[aprssig] LINKn-N linear DIGI systems
bruninga at usna.edu
Thu Jul 29 17:47:08 EDT 2004
By the way, when I recommended long linear strings
of LINKn-N digis, I am not saying that this is a necessity
everywhere there is an interstate. But they do make
excellent sense in most of the cases I mentioned:
COAST from Deleware to Florida and I-95 from
Richmond down to Florida, where, because of the
lack of population density, a traveler might want to
use a path of 4 or 5 HOPS along his travels, but
if he used WIDE5-5, his packets would not only go
along the course, but also 5 hops SIDEWAYS and
would QRM many dense APRS cities and square miles.
But by having a linear LINKn-N system, he only
hits exactly the 4 or 5 digis he wants and no others.
So, like everything else, use it where it applies, but
don't try to apply it where it is not useful... Bob
>>> bruninga at usna.edu 7/29/04 10:20:17 AM >>>
I have suggested some digipeater LINKn-N systems
in the mid Atlantic area along the coast and some
COASTn-N, 81LNKn-N, 85LNKn-N, 95LNKn-N
View the APRSdos screen capture of these digis with their
PHG circles overwhich I have drawn the suggeted LINKS:
Notice how the COASTn-N system will be relatively
immune to QRM because of its distance from BALTO
and DC areas and how the I-81 system would use
digis on the WEST side of the I-81 valley which also
do not hear into BALTO/DC/Richmond etc...
I-95 will also be a GREAT long distance LINKn-N
system because it carries a tremendous load of long
haul traffic along the east coast to Florida. And
advantageously, from Richmond to Florida it does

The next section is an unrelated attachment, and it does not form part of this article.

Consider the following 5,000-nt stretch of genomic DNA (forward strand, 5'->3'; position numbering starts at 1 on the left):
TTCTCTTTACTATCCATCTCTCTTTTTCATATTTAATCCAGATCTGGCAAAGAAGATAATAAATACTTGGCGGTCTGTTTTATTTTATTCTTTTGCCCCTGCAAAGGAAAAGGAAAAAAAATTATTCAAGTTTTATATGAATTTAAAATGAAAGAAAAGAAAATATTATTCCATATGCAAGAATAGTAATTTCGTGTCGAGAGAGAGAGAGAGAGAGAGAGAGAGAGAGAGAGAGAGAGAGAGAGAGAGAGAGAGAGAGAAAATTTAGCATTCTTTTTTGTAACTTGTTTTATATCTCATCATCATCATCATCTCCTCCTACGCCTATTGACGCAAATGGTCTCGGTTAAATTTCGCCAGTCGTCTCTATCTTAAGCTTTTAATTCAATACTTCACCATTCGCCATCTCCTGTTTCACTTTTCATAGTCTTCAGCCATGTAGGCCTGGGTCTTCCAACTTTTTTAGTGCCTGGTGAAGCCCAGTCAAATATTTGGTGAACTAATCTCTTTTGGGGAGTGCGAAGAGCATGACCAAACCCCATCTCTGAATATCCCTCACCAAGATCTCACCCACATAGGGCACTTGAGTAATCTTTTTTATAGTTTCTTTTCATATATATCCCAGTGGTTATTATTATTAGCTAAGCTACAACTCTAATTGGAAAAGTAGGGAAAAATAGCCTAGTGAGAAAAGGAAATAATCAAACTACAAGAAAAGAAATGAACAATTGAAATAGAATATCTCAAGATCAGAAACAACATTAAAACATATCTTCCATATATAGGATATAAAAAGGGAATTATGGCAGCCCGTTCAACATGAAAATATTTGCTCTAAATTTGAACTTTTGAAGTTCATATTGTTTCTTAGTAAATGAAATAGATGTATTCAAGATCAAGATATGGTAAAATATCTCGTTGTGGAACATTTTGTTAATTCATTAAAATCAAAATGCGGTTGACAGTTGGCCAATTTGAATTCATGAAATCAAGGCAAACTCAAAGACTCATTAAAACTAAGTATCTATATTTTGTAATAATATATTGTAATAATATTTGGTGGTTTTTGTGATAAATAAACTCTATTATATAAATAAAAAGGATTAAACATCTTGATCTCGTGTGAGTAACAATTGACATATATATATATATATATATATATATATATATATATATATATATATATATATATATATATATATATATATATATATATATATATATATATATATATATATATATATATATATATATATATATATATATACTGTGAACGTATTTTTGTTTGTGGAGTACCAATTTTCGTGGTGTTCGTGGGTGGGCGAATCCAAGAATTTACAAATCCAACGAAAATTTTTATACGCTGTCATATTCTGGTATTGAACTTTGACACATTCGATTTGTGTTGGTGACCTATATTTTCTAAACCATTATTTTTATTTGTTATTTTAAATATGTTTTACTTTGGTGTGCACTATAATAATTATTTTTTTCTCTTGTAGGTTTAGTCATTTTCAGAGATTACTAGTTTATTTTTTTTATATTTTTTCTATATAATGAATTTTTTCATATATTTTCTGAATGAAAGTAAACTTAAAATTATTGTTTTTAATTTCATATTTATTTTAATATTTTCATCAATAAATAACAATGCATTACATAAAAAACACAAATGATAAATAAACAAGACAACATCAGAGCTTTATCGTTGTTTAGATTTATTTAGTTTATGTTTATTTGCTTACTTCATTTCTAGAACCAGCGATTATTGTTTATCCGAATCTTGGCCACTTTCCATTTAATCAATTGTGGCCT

not go through ANY large cities or population densities.
Setting up these LINKn-N's is trivial since all the
digi's exist already. All the remote sysops need
to do is to change from:
To the new settings of:
Where of course "LINK" is given the proper name for
the link system involved.
Existing users of WIDEn-N will not be affected though
those that use LONG hops will have LONGER packets
and should be encouraged to cut back to the hop
length recommended in their area (no more than 3
in the metro areas)...
For more reading on this new n-N Paradigm, you can read:
ALSO, the screen capture above shows the now standard
PHG circles "for mobiles". So although some gaps may
appear along the links, these are only small gaps in
Mobile coverage, but they are not gaps in the LINK. This
is because PHG circles are now routinely drawn at HALF
their RF range to give a better user view of MOBILE
coverage. Whereas the DIGI's can all talk to each other
easily beyond that.
The above screen capture is only a recommendation.
Locals in the area who better know the coverage of
their digis should decide what is best. But please think
in terms of routing LINKn-N paths "around" population
densities and not THROUGH them.
de WB4APR, Bob
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